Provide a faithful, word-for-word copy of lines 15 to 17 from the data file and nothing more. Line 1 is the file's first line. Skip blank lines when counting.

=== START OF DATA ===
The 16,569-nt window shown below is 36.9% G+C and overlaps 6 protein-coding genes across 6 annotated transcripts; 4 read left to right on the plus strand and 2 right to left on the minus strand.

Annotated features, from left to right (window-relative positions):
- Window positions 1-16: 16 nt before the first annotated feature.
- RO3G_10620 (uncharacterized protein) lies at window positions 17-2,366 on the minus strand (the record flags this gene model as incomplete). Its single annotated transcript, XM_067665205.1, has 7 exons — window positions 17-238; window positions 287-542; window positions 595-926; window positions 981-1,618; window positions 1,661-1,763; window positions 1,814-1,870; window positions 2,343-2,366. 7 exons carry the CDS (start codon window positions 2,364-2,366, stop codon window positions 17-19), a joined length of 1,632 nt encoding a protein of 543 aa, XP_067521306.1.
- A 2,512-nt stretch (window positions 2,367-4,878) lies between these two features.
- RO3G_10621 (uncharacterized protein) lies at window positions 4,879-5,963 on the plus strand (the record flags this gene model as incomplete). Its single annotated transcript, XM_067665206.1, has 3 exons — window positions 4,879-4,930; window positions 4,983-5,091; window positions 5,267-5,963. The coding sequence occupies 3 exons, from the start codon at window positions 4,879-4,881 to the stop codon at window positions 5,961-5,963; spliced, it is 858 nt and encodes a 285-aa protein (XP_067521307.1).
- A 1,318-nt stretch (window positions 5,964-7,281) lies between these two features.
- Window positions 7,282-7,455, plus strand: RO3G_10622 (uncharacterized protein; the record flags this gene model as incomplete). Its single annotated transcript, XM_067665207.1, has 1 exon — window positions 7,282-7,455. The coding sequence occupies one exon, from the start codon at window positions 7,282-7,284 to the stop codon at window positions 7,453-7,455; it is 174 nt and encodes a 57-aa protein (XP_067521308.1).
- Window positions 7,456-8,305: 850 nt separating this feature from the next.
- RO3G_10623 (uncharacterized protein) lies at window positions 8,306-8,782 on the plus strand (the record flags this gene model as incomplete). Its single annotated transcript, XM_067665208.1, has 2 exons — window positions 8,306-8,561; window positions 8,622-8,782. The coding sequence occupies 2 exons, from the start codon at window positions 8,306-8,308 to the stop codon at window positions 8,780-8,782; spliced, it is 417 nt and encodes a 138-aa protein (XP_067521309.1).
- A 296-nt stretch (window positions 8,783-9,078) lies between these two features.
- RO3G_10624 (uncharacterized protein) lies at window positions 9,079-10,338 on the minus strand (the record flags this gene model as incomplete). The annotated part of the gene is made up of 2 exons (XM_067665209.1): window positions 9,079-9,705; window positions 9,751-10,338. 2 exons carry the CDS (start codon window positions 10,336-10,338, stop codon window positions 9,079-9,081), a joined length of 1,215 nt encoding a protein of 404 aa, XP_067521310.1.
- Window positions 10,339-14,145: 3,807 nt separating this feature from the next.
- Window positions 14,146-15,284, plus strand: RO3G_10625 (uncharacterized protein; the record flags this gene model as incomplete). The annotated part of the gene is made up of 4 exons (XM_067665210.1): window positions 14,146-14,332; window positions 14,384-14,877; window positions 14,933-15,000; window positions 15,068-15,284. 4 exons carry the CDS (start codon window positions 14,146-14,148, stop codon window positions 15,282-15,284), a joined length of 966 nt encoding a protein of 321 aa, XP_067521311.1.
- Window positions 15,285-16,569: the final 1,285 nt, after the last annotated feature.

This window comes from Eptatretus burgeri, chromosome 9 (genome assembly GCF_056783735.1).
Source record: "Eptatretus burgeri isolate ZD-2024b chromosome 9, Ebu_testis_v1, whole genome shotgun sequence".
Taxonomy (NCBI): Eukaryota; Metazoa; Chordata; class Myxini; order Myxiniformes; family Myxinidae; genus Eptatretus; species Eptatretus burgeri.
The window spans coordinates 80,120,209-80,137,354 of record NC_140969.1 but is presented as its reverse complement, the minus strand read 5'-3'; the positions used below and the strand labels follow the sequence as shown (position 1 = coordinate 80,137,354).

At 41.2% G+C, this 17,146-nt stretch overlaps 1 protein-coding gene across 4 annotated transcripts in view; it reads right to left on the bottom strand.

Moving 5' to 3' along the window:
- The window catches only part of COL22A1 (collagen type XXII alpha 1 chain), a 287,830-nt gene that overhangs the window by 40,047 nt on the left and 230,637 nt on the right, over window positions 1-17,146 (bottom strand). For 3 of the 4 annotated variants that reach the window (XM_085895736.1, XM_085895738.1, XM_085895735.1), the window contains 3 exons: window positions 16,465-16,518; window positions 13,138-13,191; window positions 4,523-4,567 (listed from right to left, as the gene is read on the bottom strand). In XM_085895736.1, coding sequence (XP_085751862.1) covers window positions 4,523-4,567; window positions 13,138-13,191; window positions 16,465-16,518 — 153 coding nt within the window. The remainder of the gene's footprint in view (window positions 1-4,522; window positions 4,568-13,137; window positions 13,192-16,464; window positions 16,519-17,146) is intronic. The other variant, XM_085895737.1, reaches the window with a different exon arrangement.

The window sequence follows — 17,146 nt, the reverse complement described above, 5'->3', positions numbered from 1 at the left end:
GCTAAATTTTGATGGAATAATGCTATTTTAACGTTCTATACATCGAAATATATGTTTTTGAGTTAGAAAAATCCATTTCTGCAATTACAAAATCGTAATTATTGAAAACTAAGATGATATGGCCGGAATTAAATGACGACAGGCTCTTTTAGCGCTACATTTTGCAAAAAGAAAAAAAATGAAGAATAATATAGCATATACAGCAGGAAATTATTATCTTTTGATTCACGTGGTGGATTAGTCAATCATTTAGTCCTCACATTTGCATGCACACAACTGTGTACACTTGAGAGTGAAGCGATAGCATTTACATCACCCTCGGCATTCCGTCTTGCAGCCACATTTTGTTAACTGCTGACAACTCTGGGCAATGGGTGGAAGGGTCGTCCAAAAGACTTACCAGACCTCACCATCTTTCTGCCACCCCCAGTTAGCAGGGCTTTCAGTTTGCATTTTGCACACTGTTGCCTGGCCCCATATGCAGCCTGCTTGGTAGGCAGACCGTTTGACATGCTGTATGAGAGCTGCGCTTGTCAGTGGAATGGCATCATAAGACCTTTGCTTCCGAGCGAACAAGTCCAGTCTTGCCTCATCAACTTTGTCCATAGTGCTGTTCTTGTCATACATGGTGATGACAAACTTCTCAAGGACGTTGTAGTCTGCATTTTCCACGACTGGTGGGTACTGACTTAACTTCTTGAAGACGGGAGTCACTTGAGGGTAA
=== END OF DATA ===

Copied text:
- Window positions 15,285-16,569: the final 1,285 nt, after the last annotated feature.

This window comes from Eptatretus burgeri, chromosome 9 (genome assembly GCF_056783735.1).
Source record: "Eptatretus burgeri isolate ZD-2024b chromosome 9, Ebu_testis_v1, whole genome shotgun sequence".